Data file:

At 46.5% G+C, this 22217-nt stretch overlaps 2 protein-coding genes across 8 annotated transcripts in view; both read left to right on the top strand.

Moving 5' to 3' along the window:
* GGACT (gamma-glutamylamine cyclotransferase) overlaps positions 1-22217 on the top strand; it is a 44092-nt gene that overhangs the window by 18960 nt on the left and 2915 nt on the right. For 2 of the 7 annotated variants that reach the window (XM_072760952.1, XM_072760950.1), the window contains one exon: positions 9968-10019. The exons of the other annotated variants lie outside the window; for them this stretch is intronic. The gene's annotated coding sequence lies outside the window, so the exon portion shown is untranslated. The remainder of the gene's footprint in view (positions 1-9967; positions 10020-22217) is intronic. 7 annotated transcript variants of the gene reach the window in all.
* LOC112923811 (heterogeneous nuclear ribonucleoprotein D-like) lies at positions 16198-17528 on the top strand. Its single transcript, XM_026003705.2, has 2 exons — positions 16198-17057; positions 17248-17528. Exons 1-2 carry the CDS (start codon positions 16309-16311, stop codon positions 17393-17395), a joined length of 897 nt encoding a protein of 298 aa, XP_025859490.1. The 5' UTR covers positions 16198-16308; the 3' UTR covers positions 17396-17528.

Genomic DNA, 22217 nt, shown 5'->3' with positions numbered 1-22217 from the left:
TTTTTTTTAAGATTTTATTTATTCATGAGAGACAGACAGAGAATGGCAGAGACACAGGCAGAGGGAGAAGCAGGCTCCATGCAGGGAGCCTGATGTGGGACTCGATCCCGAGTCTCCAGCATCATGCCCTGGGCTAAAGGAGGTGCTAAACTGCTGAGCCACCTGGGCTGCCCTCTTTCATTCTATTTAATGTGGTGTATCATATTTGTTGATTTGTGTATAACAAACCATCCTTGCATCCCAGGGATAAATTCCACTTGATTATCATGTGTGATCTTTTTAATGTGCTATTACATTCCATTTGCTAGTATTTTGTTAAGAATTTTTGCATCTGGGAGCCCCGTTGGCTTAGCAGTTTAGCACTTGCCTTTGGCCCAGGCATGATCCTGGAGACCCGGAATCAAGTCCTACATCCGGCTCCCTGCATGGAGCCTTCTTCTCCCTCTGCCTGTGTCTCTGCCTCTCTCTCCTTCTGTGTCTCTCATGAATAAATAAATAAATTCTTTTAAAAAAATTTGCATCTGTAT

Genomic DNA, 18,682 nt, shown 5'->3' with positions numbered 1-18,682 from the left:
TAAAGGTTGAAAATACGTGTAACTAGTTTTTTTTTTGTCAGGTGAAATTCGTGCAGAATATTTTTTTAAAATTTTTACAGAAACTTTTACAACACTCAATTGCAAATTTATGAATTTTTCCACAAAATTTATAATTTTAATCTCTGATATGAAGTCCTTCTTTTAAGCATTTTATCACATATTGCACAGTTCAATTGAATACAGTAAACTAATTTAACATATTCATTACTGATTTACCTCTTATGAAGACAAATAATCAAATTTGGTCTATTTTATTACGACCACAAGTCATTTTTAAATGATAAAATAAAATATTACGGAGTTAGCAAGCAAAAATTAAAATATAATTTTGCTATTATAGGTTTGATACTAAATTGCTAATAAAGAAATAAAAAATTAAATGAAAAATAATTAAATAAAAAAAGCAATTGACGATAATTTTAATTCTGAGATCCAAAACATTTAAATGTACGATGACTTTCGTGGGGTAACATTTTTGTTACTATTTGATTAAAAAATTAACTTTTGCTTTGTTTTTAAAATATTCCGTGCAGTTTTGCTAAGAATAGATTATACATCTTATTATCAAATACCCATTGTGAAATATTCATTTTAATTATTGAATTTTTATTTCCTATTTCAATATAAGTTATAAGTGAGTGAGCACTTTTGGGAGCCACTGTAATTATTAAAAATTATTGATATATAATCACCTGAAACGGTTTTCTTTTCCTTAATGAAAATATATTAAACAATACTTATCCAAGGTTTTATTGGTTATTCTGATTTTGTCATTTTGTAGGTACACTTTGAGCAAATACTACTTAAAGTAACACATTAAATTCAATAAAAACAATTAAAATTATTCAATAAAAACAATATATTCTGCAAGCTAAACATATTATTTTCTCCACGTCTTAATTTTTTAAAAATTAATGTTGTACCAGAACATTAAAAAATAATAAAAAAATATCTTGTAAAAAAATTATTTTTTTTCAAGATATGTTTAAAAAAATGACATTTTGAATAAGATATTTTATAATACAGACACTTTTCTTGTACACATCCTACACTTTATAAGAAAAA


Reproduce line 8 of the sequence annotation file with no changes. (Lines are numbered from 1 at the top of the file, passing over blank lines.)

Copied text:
TAAAGGTTGAAAATACGTGTAACTAGTTTTTTTTTTGTCAGGTGAAATTCGTGCAGAATATTTTTTTAAAATTTTTACAGAAACTTTTACAACACTCAATTGCAAATTTATGAATTTTTCCACAAAATTTATAATTTTAATCTCTGATATGAAGTCCTTCTTTTAAGCATTTTATCACATATTGCACAGTTCAATTGAATACAGTAAACTAATTTAACATATTCATTACTGATTTACCTCTTATGAAGACAAATAATCAAATTTGGTCTATTTTATTACGACCACAAGTCATTTTTAAATGATAAAATAAAATATTACGGAGTTAGCAAGCAAAAATTAAAATATAATTTTGCTATTATAGGTTTGATACTAAATTGCTAATAAAGAAATAAAAAATTAAATGAAAAATAATTAAATAAAAAAAGCAATTGACGATAATTTTAATTCTGAGATCCAAAACATTTAAATGTACGATGACTTTCGTGGGGTAACATTTTTGTTACTATTTGATTAAAAAATTAACTTTTGCTTTGTTTTTAAAATATTCCGTGCAGTTTTGCTAAGAATAGATTATACATCTTATTATCAAATACCCATTGTGAAATATTCATTTTAATTATTGAATTTTTATTTCCTATTTCAATATAAGTTATAAGTGAGTGAGCACTTTTGGGAGCCACTGTAATTATTAAAAATTATTGATATATAATCACCTGAAACGGTTTTCTTTTCCTTAATGAAAATATATTAAACAATACTTATCCAAGGTTTTATTGGTTATTCTGATTTTGTCATTTTGTAGGTACACTTTGAGCAAATACTACTTAAAGTAACACATTAAATTCAATAAAAACAATTAAAATTATTCAATAAAAACAATATATTCTGCAAGCTAAACATATTATTTTCTCCACGTCTTAATTTTTTAAAAATTAATGTTGTACCAGAACATTAAAAAATAATAAAAAAATATCTTGTAAAAAAATTATTTTTTTTCAAGATATGTTTAAAAAAATGACATTTTGAATAAGATATTTTATAATACAGACACTTTTCTTGTACACATCCTACACTTTATAAGAAAAA